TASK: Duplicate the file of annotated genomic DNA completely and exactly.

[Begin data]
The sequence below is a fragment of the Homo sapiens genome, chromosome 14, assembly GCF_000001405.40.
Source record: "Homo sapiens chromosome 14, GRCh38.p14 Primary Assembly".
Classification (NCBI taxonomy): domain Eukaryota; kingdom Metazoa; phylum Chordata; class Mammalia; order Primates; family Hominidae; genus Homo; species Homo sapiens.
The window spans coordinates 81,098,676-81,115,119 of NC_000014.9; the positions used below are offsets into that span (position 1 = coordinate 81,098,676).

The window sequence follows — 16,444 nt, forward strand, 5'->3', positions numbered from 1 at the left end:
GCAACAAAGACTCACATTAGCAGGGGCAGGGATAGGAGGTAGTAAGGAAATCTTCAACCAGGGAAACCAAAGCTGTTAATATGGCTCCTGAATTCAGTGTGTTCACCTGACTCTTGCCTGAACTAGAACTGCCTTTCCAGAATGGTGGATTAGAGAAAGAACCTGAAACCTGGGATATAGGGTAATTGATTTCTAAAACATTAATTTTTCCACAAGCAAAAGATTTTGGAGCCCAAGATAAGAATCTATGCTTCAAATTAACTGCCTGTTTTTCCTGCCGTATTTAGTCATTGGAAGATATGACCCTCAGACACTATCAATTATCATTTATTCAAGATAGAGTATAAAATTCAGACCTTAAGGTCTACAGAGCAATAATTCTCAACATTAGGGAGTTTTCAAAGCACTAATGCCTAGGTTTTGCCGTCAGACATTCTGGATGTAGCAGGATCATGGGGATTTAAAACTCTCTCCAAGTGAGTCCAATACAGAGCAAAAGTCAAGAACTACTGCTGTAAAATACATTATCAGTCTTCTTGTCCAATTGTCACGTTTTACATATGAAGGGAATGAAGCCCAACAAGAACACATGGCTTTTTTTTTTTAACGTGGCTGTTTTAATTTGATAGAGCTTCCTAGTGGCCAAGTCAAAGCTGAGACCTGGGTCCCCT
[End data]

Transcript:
The sequence below is a fragment of the Homo sapiens genome, chromosome 14, assembly GCF_000001405.40.
Source record: "Homo sapiens chromosome 14, GRCh38.p14 Primary Assembly".
Classification (NCBI taxonomy): domain Eukaryota; kingdom Metazoa; phylum Chordata; class Mammalia; order Primates; family Hominidae; genus Homo; species Homo sapiens.
The window spans coordinates 81,098,676-81,115,119 of NC_000014.9; the positions used below are offsets into that span (position 1 = coordinate 81,098,676).

The window sequence follows — 16,444 nt, forward strand, 5'->3', positions numbered from 1 at the left end:
GCAACAAAGACTCACATTAGCAGGGGCAGGGATAGGAGGTAGTAAGGAAATCTTCAACCAGGGAAACCAAAGCTGTTAATATGGCTCCTGAATTCAGTGTGTTCACCTGACTCTTGCCTGAACTAGAACTGCCTTTCCAGAATGGTGGATTAGAGAAAGAACCTGAAACCTGGGATATAGGGTAATTGATTTCTAAAACATTAATTTTTCCACAAGCAAAAGATTTTGGAGCCCAAGATAAGAATCTATGCTTCAAATTAACTGCCTGTTTTTCCTGCCGTATTTAGTCATTGGAAGATATGACCCTCAGACACTATCAATTATCATTTATTCAAGATAGAGTATAAAATTCAGACCTTAAGGTCTACAGAGCAATAATTCTCAACATTAGGGAGTTTTCAAAGCACTAATGCCTAGGTTTTGCCGTCAGACATTCTGGATGTAGCAGGATCATGGGGATTTAAAACTCTCTCCAAGTGAGTCCAATACAGAGCAAAAGTCAAGAACTACTGCTGTAAAATACATTATCAGTCTTCTTGTCCAATTGTCACGTTTTACATATGAAGGGAATGAAGCCCAACAAGAACACATGGCTTTTTTTTTTTAACGTGGCTGTTTTAATTTGATAGAGCTTCCTAGTGGCCAAGTCAAAGCTGAGACCTGGGTCCCCT